Over the past five weeks I have been a member of Clark County School District’s gender diverse working group. Earlier this year, the Legislature passed Senate Bill 225, which requires the state, not the district, to develop a policy for transgender students. In July, Trustee Carolyn Edwards convinced the School Board that the district should move forward to create its own transgender policy.
Having learned valuable lessons from the sex education debacle — when thousands of fuming parents showed up to decry the radical changes proposed in the curriculum — the district created a working group to be transparent about this process. The purpose of our group was to make recommendations about what could be covered in a policy, but we did not decide on any of the details. After spending more than 10 hours in these meetings, it is clear that we are at a crossroads in our culture.
In December, Edwards and members of the working group will hold a series of public meetings to discuss the recommendations. It is critical that every interested member of our community attend at least one of these meetings because we have important choices before us.
In the past few years, our district has worked to address bullying and emphasize respect. This gender policy, however, has the potential to go beyond respect and require students to embrace ideologies that are against their foundational beliefs and science.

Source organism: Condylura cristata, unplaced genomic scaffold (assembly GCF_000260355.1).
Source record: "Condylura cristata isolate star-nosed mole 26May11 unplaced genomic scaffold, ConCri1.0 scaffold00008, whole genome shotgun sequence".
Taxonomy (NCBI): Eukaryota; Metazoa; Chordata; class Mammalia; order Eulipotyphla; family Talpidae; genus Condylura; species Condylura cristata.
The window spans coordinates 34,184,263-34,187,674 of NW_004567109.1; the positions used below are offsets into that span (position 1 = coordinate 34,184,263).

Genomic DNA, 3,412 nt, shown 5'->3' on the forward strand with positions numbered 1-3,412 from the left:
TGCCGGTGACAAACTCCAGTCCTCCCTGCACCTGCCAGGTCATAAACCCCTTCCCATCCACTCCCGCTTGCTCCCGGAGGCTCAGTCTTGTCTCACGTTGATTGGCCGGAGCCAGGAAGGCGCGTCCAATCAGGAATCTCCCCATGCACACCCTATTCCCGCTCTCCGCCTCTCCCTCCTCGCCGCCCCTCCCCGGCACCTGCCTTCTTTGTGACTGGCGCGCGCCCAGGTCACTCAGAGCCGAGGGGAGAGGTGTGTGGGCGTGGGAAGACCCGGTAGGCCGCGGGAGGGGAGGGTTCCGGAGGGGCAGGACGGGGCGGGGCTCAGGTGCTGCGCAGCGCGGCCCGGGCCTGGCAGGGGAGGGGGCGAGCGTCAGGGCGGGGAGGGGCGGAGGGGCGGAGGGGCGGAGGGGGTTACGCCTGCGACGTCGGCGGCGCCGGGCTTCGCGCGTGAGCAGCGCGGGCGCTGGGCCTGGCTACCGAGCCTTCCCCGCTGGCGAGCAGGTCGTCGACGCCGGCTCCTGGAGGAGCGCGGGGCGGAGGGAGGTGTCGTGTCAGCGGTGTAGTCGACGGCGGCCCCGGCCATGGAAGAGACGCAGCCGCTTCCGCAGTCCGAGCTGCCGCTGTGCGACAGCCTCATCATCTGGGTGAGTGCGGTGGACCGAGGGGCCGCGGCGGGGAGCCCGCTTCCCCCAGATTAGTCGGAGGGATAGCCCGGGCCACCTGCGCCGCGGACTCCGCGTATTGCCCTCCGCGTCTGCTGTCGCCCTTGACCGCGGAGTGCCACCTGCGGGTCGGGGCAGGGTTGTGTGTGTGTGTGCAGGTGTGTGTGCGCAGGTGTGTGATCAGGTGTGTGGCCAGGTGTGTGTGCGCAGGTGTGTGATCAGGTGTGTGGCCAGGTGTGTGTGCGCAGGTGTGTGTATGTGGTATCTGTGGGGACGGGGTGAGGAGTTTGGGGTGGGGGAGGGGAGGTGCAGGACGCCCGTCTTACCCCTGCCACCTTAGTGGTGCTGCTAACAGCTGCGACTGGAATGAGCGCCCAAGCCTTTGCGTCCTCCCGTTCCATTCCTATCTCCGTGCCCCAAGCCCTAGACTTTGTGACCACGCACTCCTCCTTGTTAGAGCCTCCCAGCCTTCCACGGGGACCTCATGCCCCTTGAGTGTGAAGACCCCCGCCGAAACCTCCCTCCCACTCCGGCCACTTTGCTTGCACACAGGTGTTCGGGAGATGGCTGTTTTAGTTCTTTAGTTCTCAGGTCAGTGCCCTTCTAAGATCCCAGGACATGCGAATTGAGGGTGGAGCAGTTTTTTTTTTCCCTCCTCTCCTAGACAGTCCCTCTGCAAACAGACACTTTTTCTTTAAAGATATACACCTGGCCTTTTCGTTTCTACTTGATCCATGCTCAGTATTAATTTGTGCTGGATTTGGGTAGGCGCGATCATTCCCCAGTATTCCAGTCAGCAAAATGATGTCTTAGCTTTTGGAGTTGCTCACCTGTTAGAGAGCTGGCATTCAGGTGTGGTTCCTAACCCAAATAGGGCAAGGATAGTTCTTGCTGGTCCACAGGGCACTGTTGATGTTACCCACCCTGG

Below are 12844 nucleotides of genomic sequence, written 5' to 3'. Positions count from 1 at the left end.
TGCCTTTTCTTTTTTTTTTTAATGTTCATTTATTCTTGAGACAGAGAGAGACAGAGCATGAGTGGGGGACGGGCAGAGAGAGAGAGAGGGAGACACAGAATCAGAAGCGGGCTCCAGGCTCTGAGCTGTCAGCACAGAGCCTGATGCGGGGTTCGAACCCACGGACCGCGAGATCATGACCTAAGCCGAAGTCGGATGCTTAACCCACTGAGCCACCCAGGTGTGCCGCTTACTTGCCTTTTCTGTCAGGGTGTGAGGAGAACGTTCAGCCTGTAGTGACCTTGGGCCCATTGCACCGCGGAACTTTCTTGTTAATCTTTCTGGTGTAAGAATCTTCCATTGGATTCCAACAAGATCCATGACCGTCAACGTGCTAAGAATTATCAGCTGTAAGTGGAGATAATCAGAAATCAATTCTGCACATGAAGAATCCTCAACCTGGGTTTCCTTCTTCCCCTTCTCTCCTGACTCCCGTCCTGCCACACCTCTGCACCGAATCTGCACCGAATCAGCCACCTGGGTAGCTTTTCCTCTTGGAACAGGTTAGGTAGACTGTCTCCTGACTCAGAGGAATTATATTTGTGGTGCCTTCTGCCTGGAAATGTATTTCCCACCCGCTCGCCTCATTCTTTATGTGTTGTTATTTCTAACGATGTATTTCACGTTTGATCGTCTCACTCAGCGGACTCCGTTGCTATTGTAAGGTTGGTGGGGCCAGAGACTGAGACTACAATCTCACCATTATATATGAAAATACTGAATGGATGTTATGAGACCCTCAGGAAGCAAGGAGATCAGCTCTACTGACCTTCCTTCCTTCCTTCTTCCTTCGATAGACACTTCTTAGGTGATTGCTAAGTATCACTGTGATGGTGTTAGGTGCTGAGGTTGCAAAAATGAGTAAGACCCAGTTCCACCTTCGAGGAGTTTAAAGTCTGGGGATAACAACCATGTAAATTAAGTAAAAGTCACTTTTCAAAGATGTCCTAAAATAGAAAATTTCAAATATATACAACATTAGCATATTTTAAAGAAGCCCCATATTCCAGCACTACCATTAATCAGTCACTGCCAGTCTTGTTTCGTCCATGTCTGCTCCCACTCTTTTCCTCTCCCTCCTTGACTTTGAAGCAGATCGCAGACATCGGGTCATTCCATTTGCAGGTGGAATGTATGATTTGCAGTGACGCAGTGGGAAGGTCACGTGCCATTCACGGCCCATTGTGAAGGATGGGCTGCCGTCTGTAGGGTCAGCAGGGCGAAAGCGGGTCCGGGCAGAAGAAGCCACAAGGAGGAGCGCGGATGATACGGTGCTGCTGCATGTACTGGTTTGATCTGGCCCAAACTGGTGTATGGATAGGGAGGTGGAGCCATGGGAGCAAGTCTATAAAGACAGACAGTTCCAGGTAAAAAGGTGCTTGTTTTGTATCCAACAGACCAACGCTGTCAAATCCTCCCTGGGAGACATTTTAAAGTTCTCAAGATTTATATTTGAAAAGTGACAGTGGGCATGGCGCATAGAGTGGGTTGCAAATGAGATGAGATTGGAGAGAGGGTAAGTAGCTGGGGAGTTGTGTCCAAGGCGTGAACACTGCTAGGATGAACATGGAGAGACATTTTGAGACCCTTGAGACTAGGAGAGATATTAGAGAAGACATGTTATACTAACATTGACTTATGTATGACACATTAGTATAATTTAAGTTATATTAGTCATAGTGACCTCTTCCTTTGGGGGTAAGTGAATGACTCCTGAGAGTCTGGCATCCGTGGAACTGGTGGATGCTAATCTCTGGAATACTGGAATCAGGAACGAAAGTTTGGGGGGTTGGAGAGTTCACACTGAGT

Today, culture pushes the philosophy that gender is fluid and not biologically determined by chromosomal makeup. A great irony in today’s progressive thought demands we believe in man-made climate change or be labeled a “science denier.” If, however, a person embraces the notion that gender is fixed because of your DNA, then, at best, you are not enlightened, at worst you are a bigot. To accept gender fluidity you must deny the science of chromosomes.
The public needs to come to these meetings to address the hard questions we have been grappling with for the past five weeks.
How will the district handle overnight trips and hotel accommodations? Do parents have the right to know if their daughter is sharing a room, and possibly a bed, with a biological boy, even though he has transitioned and looks like a girl?
How will the district handle school traditions such as crowning Homecoming king and queen? Will any sex-segregated traditions be allowed?
How will the district handle dress codes and school attire? Will we have gender-neutral campuses? Will teachers be discouraged from addressing children as boys and girls?
Will a “safe and respectful learning environment” require LGBTQIA affirming curriculum for transgendered students to feel included in their studies? Certain counties in California say yes.
Clearly, our principals need guidance on how to accommodate gender-diverse students at school. However, the details matter, and the public needs to weigh in so that we protect everyone’s rights. We must not mistake compromise with complete capitulation and abandon our traditional male/female social construct.
The most important question the public needs to ask is who will ultimately write this policy? Who will appoint? Our working group was stacked with good people from the LGBTQIA community. The policy writing committee, however, must reflect a more realistic demographic of the district.
These public meetings are important to our entire community so that we can protect everyone’s rights. There is so much at stake. It is incumbent on us to create good policy without having to undergo a complete cultural shift.
Deborah Earl is vice president of Power2Parent, which advocates for parental rights in Nevada.